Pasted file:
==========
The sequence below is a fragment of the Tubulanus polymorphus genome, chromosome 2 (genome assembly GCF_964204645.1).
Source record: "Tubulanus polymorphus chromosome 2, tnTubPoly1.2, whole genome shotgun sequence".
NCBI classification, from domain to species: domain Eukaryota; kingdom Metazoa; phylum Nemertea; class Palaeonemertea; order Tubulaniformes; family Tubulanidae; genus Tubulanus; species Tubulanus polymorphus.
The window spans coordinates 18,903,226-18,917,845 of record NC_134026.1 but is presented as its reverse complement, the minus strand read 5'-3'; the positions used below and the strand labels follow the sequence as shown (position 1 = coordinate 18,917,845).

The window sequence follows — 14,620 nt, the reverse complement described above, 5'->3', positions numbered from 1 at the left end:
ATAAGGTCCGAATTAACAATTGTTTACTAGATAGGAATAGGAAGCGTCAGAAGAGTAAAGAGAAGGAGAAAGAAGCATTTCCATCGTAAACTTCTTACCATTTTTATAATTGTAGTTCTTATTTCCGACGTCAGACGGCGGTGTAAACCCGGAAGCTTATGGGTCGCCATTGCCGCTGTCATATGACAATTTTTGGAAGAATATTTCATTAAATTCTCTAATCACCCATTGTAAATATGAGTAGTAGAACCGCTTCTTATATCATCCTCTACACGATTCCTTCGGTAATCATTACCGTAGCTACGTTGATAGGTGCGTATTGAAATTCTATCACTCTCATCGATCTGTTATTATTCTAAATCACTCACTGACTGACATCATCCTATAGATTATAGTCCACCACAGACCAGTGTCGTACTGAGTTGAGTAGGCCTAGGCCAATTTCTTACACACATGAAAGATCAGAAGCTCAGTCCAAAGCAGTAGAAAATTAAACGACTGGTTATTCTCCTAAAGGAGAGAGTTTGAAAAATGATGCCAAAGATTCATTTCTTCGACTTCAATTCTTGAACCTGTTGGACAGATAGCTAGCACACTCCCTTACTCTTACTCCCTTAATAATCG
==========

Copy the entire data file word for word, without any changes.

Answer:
The sequence below is a fragment of the Tubulanus polymorphus genome, chromosome 2 (genome assembly GCF_964204645.1).
Source record: "Tubulanus polymorphus chromosome 2, tnTubPoly1.2, whole genome shotgun sequence".
NCBI classification, from domain to species: domain Eukaryota; kingdom Metazoa; phylum Nemertea; class Palaeonemertea; order Tubulaniformes; family Tubulanidae; genus Tubulanus; species Tubulanus polymorphus.
The window spans coordinates 18,903,226-18,917,845 of record NC_134026.1 but is presented as its reverse complement, the minus strand read 5'-3'; the positions used below and the strand labels follow the sequence as shown (position 1 = coordinate 18,917,845).

The window sequence follows — 14,620 nt, the reverse complement described above, 5'->3', positions numbered from 1 at the left end:
ATAAGGTCCGAATTAACAATTGTTTACTAGATAGGAATAGGAAGCGTCAGAAGAGTAAAGAGAAGGAGAAAGAAGCATTTCCATCGTAAACTTCTTACCATTTTTATAATTGTAGTTCTTATTTCCGACGTCAGACGGCGGTGTAAACCCGGAAGCTTATGGGTCGCCATTGCCGCTGTCATATGACAATTTTTGGAAGAATATTTCATTAAATTCTCTAATCACCCATTGTAAATATGAGTAGTAGAACCGCTTCTTATATCATCCTCTACACGATTCCTTCGGTAATCATTACCGTAGCTACGTTGATAGGTGCGTATTGAAATTCTATCACTCTCATCGATCTGTTATTATTCTAAATCACTCACTGACTGACATCATCCTATAGATTATAGTCCACCACAGACCAGTGTCGTACTGAGTTGAGTAGGCCTAGGCCAATTTCTTACACACATGAAAGATCAGAAGCTCAGTCCAAAGCAGTAGAAAATTAAACGACTGGTTATTCTCCTAAAGGAGAGAGTTTGAAAAATGATGCCAAAGATTCATTTCTTCGACTTCAATTCTTGAACCTGTTGGACAGATAGCTAGCACACTCCCTTACTCTTACTCCCTTAATAATCG